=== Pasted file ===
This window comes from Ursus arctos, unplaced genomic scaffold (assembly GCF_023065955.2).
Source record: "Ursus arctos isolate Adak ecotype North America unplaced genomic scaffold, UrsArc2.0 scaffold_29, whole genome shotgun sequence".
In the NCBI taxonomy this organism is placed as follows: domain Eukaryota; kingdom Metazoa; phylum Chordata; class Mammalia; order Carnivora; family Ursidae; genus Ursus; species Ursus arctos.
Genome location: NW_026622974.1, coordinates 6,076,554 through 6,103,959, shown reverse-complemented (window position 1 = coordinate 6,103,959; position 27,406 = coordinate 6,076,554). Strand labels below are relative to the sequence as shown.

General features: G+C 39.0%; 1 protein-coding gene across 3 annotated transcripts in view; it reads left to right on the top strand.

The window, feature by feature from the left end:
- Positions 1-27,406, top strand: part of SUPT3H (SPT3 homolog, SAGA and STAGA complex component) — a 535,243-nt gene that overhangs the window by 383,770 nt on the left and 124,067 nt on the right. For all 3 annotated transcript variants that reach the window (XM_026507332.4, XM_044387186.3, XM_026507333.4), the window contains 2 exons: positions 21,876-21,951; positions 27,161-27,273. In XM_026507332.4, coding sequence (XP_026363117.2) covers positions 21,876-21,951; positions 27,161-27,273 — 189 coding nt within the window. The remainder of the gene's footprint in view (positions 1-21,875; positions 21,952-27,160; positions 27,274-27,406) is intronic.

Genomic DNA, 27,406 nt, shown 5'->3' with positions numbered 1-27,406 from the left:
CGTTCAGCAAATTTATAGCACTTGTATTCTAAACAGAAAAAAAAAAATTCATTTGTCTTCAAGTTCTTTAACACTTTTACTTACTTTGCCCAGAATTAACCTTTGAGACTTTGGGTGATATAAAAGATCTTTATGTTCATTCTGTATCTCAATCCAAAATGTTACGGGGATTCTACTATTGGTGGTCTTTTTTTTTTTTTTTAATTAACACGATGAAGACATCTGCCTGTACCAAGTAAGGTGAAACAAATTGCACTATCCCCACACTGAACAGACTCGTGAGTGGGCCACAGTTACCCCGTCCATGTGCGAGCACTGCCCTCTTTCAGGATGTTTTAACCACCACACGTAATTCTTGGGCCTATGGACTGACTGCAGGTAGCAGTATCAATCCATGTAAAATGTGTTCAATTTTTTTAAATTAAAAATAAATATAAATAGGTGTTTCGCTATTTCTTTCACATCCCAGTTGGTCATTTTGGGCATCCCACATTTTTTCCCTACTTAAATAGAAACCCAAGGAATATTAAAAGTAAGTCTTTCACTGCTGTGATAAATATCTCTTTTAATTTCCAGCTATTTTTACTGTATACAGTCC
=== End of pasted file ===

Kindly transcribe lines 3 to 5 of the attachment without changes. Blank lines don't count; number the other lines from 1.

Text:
In the NCBI taxonomy this organism is placed as follows: domain Eukaryota; kingdom Metazoa; phylum Chordata; class Mammalia; order Carnivora; family Ursidae; genus Ursus; species Ursus arctos.
Genome location: NW_026622974.1, coordinates 6,076,554 through 6,103,959, shown reverse-complemented (window position 1 = coordinate 6,103,959; position 27,406 = coordinate 6,076,554). Strand labels below are relative to the sequence as shown.

General features: G+C 39.0%; 1 protein-coding gene across 3 annotated transcripts in view; it reads left to right on the top strand.